By Leslie Z. Walker
The California Attorney General and the Local Government Commission hosted the first of five statewide workshops, CEQA and Climate Change: Partnering with Local Agencies to Combat Global Warming, on Thursday, March 20, 2008. In his invitation to cities and counties across the state, the Attorney General explained that planning for Climate Change should not await the 2012 implementation of binding Greenhouse Gas (“GHG”) emission limits and emission reduction measures required by AB 32. At the workshop, the Attorney General reiterated his position that CEQA requires GHG analysis. The line-up of morning speakers, who discussed thresholds, modeling emissions and mitigation measures, suggested that since tools exist to measure and mitigate GHGs, agencies are required to do so.
Thresholds of Significance
Barbara Lee from the California Air Pollution Control Officers Association (“CAPCOA”) discussed the organization’s recently released CEQA & Climate Change: Evaluating and Addressing Greenhouse Gas Emissions from Projects Subject to the California Environmental Quality Act. The report asserts that the absence of a threshold does not relieve agencies of their obligations to address GHG emissions under CEQA. In the absence of thresholds for GHGs, CAPCOA has analyzed three scenarios for GHG emission evaluation: no GHG threshold, a zero threshold, and a non-zero threshold. The report also provides a detailed list of carbon-reduction strategies and measures their effectiveness. Notably, neither the State of California nor the Attorney General has officially endorsed the CAPCOA approach, leaving everyone in the dark still as to how best to proceed.
Robert Johnston from the University of California, Davis discussed the use of modeling to calculate the emissions from general plans and regional transportation plans (“RTPs”). While the emissions from RTPs can be evaluated based on the buildout information contained in the RTP, general plans do not include buildout and therefore need to be modeled. Currently, 18 California counties are conducting this modeling using UPlan, a simple growth model which generates future land use maps from demographic inputs and assumptions. A module has been added to allow the model to project the energy and GHG impacts of growth.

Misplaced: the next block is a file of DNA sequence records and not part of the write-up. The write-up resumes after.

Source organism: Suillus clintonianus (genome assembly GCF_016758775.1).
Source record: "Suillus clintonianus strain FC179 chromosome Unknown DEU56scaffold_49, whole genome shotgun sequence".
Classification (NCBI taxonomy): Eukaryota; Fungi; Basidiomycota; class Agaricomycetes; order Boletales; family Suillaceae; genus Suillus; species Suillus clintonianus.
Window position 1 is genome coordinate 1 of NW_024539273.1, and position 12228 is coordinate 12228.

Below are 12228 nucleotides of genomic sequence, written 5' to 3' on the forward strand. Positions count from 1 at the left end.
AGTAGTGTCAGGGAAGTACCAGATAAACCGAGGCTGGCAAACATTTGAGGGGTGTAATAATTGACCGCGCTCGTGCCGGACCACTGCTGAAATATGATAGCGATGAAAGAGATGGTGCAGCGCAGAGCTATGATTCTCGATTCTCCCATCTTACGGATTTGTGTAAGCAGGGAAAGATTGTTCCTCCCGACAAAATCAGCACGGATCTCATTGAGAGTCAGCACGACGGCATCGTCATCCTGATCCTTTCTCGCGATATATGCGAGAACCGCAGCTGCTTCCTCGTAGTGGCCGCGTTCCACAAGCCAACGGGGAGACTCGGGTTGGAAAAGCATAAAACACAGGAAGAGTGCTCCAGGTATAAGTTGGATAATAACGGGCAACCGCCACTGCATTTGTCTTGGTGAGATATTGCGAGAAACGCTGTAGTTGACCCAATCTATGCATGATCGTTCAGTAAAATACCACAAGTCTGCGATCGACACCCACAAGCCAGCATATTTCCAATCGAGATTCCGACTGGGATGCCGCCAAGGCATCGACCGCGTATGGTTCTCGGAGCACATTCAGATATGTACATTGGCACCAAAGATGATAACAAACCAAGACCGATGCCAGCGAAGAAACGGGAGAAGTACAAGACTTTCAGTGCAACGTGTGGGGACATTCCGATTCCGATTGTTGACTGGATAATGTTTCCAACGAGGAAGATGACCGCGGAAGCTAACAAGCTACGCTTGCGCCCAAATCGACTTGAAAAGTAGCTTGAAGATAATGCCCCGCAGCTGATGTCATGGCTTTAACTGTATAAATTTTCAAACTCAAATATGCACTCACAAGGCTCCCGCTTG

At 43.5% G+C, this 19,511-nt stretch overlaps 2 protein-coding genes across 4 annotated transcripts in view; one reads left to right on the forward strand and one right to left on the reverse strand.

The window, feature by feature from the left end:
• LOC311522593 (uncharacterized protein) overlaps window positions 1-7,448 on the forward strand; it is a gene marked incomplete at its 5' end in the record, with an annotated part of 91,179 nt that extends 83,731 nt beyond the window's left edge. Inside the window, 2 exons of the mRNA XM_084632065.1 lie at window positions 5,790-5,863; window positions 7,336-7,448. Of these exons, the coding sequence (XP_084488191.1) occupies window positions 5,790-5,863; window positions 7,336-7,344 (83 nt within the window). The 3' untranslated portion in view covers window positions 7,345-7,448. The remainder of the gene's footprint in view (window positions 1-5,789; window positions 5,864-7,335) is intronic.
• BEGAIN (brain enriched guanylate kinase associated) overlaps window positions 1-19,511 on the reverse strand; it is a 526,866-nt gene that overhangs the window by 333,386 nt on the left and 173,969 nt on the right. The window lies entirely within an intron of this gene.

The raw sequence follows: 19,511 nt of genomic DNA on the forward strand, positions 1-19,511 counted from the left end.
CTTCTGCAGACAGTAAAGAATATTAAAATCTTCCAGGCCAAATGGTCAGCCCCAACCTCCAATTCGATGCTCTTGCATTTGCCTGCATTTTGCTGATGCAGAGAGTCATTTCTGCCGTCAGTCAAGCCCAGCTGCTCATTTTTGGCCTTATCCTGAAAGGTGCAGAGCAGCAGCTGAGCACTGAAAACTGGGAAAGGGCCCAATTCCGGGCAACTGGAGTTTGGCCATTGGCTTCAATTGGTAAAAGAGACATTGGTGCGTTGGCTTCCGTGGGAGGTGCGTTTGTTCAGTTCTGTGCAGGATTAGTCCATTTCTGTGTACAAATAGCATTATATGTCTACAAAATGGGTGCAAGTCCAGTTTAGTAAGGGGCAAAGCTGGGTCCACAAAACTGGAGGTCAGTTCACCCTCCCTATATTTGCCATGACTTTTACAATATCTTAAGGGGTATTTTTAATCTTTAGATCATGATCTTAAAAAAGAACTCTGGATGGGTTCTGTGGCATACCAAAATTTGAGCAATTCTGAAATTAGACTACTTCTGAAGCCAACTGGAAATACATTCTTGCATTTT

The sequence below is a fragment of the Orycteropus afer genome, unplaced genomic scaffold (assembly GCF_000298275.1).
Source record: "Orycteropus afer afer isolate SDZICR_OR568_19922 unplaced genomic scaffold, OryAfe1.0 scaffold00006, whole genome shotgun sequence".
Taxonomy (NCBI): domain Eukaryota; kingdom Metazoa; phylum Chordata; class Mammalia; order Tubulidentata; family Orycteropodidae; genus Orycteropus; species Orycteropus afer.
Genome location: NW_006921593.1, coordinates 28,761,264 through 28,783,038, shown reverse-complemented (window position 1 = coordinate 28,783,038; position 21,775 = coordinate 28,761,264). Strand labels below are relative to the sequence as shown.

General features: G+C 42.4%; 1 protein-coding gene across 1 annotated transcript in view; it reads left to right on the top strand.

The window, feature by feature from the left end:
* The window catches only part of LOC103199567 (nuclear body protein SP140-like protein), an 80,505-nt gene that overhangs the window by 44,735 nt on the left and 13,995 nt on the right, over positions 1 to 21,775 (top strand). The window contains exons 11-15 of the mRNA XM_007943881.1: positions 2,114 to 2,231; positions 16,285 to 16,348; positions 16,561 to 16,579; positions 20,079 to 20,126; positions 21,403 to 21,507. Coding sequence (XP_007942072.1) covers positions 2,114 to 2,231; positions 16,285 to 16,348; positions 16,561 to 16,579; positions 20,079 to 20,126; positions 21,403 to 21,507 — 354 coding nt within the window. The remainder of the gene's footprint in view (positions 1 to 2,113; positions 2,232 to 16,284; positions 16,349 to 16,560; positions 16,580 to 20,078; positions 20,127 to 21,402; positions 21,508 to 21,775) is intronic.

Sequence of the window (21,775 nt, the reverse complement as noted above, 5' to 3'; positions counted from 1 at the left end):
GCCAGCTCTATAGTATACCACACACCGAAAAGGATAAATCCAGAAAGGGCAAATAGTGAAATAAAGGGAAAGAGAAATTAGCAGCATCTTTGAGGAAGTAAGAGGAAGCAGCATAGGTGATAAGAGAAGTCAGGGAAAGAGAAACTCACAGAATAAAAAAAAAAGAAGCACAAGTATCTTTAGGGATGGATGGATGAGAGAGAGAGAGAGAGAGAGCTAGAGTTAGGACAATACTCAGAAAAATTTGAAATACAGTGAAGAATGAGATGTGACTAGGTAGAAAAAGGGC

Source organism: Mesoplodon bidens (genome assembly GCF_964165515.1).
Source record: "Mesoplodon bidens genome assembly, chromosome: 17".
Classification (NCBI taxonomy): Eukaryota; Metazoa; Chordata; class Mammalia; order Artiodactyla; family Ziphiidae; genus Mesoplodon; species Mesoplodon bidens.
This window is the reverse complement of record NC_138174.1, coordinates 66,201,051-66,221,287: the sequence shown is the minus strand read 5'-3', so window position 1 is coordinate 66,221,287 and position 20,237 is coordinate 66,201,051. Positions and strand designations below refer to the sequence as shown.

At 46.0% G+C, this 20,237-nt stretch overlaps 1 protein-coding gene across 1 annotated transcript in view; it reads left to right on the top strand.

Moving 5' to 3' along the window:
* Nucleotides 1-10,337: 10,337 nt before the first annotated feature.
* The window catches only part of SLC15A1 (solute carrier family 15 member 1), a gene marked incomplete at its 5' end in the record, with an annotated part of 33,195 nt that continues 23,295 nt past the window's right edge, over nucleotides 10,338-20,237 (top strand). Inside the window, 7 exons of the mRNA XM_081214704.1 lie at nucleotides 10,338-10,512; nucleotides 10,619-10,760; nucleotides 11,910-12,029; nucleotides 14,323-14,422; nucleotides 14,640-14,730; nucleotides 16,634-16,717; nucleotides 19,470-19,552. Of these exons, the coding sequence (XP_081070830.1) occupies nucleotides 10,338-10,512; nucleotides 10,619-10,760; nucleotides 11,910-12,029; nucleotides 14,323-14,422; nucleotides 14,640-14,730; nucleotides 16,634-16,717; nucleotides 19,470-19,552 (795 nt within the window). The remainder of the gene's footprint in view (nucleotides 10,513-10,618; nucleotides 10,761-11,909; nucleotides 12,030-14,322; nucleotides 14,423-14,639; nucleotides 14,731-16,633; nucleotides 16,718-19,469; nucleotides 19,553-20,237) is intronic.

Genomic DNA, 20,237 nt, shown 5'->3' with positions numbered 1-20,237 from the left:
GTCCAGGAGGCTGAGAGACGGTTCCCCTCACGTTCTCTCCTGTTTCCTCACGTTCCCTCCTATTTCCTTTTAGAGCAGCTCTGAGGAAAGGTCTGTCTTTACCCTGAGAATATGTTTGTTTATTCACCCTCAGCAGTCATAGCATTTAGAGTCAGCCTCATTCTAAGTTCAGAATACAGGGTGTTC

Curtis Alling from EDAW addressed CEQA mitigation and planning policy. He pointed to CAPCOA’s document and the Institute for Local Government’s papers. In addition to other sources of mitigation measures, Mr. Alling discussed the Attorney General’s list of mitigation measures. This list includes measures in the categories of energy efficiency, renewable energy, water conservation, solid waste measures, land use measures, transportation and motor vehicles, and, as a last resort, carbon offsets. The Attorney General has also included measures specific to general plans, suggesting ways to discuss Climate Change in the Conservation, Circulation, Land Use, Housing, and Open Space Elements, and/or creating a separate Climate Change Element. Without directly requiring it, the Attorney General seems to imply that he expects each city, county, and transportation planning agency to assess the individual applicability of over 100 suggested policies and strategies for reducing GHGs.
Several speakers, including the Attorney General, emphasized the importance of infill and redevelopment in preventing Climate Change. Despite the discussion of strategies for measuring, evaluating, and mitigating the effects of Climate Change, it remains unclear what guidance we will receive from the legislative and executive branches of state government. The next workshop is in Sacramento on April 3, 2008. Workshop materials are available on the Local Government Commission’s web site.
Leslie Walker is an associate with Abbott & Kindermann, LLP. For questions relating to this article or any other California land use, environmental and planning issues contact Abbott & Kindermann, LLP at (916) 456-9595.
The information presented in this article should not be construed to be formal legal advice by Abbott & Kindermann, LLP, nor the formation of a lawyer/client relationship. Because of the changing nature of this area of the law and the importance of individual facts, readers are encouraged to seek independent counsel for advice regarding their individual legal issues.